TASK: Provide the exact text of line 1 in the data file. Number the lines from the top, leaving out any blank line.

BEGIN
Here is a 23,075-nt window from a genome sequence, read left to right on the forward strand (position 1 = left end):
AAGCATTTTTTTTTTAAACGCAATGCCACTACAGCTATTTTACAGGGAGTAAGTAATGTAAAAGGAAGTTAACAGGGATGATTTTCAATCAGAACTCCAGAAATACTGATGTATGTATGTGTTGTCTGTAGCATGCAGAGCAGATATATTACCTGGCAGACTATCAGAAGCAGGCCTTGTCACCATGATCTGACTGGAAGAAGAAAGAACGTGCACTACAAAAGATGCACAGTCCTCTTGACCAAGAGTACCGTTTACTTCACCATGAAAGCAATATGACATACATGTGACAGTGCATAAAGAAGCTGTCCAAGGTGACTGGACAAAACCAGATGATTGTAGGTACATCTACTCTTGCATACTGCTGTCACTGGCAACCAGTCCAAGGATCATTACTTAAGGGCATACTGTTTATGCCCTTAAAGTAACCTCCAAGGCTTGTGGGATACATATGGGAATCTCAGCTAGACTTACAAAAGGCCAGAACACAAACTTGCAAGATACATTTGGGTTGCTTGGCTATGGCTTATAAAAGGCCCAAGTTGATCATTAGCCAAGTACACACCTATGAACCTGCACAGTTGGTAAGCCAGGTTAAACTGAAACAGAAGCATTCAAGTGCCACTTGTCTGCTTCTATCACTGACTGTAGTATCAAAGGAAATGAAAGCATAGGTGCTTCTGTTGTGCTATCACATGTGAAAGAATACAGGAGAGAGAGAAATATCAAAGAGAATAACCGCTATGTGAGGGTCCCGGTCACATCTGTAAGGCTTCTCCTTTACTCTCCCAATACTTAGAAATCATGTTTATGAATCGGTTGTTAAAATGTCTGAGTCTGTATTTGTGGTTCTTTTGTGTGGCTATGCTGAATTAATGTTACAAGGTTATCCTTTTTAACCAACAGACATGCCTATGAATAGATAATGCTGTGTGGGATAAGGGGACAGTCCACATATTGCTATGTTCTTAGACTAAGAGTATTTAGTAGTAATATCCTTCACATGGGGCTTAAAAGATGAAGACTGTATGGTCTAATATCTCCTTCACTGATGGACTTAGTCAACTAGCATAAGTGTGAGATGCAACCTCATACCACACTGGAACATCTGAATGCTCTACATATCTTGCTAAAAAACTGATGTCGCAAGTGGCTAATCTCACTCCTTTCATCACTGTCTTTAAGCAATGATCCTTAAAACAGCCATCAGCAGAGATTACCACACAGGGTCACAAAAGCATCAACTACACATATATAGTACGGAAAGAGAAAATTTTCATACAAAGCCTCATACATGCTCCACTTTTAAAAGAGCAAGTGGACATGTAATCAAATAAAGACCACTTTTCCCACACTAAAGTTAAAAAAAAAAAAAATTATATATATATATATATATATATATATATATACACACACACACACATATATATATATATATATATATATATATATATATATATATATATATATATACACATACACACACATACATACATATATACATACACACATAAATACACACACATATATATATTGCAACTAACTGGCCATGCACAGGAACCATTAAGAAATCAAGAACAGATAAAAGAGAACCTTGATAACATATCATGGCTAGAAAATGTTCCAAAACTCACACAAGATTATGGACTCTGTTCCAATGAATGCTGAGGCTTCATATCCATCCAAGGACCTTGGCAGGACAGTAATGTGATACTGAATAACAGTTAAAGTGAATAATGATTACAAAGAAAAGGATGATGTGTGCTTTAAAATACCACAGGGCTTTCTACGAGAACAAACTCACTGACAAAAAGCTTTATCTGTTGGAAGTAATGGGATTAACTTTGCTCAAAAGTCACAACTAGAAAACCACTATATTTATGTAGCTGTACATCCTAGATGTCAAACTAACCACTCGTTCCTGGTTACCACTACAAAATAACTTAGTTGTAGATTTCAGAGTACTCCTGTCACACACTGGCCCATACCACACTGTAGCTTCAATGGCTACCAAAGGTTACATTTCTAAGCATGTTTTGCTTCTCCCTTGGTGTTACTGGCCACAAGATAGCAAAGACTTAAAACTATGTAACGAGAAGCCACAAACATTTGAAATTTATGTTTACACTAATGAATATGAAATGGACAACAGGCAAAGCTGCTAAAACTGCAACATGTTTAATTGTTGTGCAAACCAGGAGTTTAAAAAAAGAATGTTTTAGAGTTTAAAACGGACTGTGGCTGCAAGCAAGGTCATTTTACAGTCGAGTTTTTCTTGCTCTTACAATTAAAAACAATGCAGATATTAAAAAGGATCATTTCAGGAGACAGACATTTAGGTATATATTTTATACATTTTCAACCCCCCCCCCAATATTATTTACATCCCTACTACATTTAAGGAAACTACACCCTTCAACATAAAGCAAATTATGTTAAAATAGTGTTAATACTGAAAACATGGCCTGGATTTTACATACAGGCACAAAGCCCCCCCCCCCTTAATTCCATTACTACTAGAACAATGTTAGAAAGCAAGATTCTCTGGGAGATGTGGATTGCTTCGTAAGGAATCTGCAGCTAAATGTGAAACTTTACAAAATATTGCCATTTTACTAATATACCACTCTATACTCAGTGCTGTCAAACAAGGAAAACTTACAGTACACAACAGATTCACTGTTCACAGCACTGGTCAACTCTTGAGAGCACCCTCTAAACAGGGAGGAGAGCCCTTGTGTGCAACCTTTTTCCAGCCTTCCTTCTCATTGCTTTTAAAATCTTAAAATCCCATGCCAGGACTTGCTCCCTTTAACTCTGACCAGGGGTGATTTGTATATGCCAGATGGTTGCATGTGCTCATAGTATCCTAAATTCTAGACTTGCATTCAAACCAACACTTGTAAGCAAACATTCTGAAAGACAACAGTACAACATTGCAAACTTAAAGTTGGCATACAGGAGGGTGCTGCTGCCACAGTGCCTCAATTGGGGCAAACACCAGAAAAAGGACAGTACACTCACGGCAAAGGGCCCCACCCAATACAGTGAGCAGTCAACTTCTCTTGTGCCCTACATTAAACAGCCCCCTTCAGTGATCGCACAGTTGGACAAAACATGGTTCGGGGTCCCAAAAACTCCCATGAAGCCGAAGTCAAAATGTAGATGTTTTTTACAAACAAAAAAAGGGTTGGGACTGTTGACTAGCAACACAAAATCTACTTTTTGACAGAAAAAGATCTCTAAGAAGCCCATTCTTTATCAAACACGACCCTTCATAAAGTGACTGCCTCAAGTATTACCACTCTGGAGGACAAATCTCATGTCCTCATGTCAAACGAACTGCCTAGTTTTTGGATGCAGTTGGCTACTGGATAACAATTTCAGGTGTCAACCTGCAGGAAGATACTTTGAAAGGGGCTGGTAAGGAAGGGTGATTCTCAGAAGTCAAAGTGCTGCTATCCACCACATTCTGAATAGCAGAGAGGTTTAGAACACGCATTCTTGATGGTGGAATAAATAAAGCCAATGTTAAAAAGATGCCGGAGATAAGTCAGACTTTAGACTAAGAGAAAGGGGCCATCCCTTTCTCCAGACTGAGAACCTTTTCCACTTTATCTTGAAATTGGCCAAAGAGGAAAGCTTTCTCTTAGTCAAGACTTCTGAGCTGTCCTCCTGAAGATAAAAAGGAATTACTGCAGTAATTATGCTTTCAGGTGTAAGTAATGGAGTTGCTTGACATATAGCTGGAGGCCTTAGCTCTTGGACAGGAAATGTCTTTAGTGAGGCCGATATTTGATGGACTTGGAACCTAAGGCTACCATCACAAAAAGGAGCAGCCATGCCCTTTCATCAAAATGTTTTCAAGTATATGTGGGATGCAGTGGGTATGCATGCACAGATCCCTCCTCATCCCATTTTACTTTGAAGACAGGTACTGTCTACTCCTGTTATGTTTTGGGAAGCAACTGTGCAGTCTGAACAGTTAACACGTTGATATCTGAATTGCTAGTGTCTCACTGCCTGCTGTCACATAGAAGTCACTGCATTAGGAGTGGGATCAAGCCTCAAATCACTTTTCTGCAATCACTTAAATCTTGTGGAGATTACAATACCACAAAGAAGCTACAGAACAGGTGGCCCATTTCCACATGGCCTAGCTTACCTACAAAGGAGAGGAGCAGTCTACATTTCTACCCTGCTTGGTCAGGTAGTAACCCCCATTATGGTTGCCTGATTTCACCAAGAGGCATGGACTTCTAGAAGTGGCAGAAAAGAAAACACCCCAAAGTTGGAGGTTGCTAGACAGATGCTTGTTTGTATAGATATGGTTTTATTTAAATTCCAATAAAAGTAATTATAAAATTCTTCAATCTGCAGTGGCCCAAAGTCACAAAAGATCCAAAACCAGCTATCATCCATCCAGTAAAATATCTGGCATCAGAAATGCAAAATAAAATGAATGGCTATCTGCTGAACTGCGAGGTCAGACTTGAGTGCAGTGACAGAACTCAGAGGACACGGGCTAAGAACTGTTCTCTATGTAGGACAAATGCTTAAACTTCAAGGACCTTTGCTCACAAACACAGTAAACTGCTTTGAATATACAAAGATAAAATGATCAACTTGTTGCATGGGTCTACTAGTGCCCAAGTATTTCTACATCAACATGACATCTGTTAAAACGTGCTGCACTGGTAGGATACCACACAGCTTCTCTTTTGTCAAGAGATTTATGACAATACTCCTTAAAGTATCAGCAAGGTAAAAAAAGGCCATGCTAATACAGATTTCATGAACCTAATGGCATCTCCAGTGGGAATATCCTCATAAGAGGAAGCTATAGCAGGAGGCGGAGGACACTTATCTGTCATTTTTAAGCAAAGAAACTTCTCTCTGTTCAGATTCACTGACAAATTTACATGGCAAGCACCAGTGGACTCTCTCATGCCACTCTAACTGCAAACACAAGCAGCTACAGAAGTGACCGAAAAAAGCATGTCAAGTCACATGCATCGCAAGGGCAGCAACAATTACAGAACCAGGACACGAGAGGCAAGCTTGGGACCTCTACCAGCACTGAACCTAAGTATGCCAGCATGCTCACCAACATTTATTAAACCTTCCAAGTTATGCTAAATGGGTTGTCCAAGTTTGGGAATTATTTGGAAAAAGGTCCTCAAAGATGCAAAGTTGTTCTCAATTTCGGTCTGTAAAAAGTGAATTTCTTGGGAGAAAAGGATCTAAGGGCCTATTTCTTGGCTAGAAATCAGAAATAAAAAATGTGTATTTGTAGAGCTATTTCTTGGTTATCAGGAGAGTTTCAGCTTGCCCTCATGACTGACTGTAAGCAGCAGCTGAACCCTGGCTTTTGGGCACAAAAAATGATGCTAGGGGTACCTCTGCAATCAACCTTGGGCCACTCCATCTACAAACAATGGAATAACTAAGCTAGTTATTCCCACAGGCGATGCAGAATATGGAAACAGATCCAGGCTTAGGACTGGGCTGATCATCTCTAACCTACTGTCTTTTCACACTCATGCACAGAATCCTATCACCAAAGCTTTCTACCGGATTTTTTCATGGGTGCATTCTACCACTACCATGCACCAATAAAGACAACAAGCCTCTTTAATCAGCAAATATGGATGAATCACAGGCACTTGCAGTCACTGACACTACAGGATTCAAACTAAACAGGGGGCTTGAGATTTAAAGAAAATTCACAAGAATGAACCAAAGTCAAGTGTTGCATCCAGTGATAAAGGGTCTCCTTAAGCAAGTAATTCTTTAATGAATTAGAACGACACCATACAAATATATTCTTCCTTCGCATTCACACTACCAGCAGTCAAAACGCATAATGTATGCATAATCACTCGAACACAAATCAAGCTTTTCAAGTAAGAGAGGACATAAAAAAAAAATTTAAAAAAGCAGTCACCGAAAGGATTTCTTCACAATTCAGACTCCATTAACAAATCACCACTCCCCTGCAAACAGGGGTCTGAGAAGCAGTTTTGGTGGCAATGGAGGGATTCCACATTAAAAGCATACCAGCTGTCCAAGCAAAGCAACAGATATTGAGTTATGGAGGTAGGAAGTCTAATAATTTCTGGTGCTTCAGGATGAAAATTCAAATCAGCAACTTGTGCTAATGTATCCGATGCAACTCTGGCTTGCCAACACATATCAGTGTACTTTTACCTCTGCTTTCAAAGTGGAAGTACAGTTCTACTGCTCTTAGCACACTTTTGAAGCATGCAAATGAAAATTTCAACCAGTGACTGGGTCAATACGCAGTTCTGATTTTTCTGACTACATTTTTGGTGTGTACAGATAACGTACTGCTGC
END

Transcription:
Here is a 23,075-nt window from a genome sequence, read left to right on the forward strand (position 1 = left end):